DR. MacEAGHERN'S OPINION. THE WELL-TO-DO PATIENT-, PROVIDING FOR -ALL CLASSES. In his address to the conference of the Eiritisfi Medical Association in Nelson the noted American authority, Dr. Malcolm T. MacEachern said it would be presumptuous for him, newly arrived in New Zealand, to definitely lay down a new and better hospital policy for the Dominion than that they had at present. What ho had to say must not be taken as a policy which would apply in its entirety here. He was going to deal with principles only. It was impossible for any country to jylopt the policy of another country in its entirety, and particularly was that so in regard to hospital work. It would be impossible to standardise hospital policies, but it was quite possible to lay down standard principles, which could be worked out in a practical and adaptable manner for any country or community. Previous to his visit, through contact with various people from New Zealand, and from reports received, he had been greatly impressed with the hospital system now in vogue, and was delighted to have an opportunity of studying it in detail. • "A hospital to-day should serve the community in the very broadest aspect, and provide the necessary accommodation for the necessitous poor, the part-pay, and the full-pay type of patient," continued- Dr. MacEachern. '.'The first call on the hospital is for the necessitous poor, which is generally taken care of by a carefully selected honorary staff. Added to the same institutions are the pay-wards, which may be either of two types—closed or open; the closed type offering its services only to the members of the honorary staff, whereas the open type extends privileges to all reputable doctors acceptable to the hospital boards. The Middle-Olass Patient. "At present, many hospital systems fail through not providing the nefcessary accommodation and facilities for the middle-class patient. Consequently, in many instances, they are debarred from proper scientific hospital care. These cases should be able to secure hospital accommodation at a price suited to their means, and make their own financial arrangements with their doctor, and secure the excellent services of the well-organised, fully-equipped public hospital. "The greatest example in Canada of the value of the voluntary community hospital is that of the Royal Victoria Hospital in Montreal, an institution now representing a capital expenditure of possibly over 20 million dollars, all the result of philanthropy. "The citizens, realising that they can use this up-to-date Complete hospital for their families when ill, are anxious to support it, and these great benevolent gifts have made it possible to. promote a great institution and advance research in medicine. History reveals that all clinical research done in connection with the hospital is the most valuable type. v , "This is a vital question to be considered if we want to promote clinical research in New Zealand. Is it going to be- possible to, get the money and the stinitilus to carry research on in connection with taxation-supported hospital 1 Should we not in some way revive philanthropic effort in this direction at least, and can we not do so by interesting our best citizens in giving them the. advantages of an up-to-date, scientific institution, when they or thoir family are. ill? -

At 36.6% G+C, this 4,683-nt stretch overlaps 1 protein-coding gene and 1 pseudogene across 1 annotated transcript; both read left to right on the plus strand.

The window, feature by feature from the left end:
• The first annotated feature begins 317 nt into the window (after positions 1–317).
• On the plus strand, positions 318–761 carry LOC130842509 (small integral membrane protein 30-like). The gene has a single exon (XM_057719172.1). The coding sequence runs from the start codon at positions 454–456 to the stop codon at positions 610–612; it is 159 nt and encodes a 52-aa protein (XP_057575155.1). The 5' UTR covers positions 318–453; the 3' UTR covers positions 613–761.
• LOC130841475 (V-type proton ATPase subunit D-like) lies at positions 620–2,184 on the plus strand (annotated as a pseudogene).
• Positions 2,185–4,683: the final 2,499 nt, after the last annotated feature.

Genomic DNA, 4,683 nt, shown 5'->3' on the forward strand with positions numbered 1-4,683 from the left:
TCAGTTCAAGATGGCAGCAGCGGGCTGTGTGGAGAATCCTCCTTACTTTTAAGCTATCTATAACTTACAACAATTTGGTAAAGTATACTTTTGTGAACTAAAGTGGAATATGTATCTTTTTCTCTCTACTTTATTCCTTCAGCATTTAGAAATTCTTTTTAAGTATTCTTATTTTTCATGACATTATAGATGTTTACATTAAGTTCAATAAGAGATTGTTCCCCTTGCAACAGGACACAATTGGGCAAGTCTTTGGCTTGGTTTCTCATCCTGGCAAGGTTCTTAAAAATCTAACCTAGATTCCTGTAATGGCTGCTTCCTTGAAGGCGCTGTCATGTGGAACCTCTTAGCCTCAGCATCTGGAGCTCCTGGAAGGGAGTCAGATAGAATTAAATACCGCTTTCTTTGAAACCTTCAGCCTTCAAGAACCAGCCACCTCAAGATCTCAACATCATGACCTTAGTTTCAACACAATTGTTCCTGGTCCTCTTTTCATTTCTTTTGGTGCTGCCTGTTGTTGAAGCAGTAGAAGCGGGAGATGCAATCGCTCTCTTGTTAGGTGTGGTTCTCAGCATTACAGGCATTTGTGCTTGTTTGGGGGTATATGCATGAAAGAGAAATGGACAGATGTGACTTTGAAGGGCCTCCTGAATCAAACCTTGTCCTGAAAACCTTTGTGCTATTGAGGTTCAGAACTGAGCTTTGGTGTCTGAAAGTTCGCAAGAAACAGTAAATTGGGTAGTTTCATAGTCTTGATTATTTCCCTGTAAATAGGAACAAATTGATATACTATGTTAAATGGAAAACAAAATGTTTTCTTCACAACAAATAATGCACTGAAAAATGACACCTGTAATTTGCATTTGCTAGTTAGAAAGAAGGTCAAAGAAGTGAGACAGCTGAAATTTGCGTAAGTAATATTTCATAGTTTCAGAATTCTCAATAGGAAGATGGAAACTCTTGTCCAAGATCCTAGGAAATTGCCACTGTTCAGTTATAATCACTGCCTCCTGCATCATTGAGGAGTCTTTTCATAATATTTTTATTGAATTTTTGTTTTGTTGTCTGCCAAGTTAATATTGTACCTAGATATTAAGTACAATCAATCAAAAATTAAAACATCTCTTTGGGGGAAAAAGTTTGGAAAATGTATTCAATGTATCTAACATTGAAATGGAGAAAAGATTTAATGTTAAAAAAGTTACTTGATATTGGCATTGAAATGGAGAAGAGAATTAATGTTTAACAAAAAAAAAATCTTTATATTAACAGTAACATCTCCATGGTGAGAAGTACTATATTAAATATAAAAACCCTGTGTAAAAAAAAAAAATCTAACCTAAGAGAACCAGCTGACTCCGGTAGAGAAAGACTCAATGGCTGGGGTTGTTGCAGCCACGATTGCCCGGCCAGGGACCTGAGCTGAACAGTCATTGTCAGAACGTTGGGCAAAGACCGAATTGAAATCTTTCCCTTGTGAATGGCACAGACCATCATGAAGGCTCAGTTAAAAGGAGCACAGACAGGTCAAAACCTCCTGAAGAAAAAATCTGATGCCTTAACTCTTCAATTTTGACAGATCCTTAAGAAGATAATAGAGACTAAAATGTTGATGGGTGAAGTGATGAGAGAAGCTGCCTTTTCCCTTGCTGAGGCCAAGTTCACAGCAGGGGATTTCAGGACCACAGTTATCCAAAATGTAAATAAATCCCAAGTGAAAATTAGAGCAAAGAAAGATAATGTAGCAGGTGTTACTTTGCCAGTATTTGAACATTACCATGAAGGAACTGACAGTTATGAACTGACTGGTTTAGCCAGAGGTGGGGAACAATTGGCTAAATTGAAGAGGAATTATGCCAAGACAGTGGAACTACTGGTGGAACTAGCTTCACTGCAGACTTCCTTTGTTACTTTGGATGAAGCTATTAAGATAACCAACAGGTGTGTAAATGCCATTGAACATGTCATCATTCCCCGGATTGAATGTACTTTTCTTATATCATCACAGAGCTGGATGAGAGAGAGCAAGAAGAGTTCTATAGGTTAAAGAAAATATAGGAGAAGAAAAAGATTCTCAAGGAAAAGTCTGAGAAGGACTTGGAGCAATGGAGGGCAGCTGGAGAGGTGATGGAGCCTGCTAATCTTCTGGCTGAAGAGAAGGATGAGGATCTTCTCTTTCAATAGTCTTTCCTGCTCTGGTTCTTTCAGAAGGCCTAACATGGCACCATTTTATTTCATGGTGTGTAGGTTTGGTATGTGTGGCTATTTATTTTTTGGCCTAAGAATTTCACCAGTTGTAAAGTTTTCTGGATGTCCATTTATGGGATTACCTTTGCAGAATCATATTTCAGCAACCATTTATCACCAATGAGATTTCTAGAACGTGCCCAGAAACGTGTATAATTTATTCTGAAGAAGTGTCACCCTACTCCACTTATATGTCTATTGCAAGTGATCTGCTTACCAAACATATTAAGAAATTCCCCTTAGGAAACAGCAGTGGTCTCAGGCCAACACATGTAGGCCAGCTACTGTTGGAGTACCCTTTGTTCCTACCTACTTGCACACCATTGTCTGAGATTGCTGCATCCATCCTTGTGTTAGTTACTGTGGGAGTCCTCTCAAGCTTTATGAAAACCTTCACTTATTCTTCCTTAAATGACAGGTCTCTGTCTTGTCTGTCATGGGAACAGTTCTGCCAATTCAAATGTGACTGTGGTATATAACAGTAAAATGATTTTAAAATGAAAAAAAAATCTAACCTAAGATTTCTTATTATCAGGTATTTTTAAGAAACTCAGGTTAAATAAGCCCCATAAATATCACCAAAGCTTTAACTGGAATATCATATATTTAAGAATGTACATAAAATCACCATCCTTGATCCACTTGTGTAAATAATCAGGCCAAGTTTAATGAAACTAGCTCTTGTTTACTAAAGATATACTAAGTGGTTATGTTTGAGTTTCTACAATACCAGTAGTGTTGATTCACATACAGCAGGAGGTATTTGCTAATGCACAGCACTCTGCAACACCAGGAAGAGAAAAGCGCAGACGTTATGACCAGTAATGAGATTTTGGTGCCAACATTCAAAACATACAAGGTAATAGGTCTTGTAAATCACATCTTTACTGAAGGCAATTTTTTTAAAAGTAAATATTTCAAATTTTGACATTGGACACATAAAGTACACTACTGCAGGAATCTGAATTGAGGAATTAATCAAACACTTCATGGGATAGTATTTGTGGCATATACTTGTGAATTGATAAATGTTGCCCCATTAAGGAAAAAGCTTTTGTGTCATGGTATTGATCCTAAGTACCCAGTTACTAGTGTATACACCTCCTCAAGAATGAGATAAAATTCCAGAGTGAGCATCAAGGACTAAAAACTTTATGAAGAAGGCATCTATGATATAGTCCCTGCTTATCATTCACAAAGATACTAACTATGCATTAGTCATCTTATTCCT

Those Able to Pay. "There, is no question, that the best hospitals to-day are .the great public institutions of. this and other countries, which are evidencing; their' class distinction in catering only to ons type of patient, _ supposedly the necessitous type. If hospitals would offer services to all classes of people, then they could not be accused of class distinction, as opposed to serving one class, as at presents "If you take a trip on any of your intercolonial or trans-Pacific steamers, you will find, first, second and third-class accommodation, but all getting the same service. If -you go to your races, you will find accommodation of the first, second and third type. All through every activity, thero is a certain amount of grading to suit circumstances.